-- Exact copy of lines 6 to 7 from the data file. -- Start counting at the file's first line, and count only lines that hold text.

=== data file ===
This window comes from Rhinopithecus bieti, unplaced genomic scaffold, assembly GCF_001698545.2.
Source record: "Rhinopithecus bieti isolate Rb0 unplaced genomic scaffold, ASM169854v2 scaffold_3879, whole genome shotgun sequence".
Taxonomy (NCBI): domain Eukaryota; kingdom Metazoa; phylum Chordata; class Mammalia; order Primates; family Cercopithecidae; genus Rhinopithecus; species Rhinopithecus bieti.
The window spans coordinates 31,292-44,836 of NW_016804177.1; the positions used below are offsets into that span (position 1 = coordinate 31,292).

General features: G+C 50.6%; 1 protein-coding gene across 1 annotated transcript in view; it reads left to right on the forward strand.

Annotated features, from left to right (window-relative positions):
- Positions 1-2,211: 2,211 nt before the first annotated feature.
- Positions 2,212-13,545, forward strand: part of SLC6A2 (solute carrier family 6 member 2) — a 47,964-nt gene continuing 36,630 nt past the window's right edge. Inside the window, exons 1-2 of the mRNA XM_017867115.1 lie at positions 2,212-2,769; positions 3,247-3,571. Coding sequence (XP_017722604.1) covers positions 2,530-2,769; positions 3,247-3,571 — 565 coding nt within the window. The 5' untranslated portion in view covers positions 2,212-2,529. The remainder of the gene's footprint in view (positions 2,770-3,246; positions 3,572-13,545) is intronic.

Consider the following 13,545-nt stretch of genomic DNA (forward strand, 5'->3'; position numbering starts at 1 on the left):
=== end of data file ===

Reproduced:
Annotated features, from left to right (window-relative positions):
- Positions 1-2,211: 2,211 nt before the first annotated feature.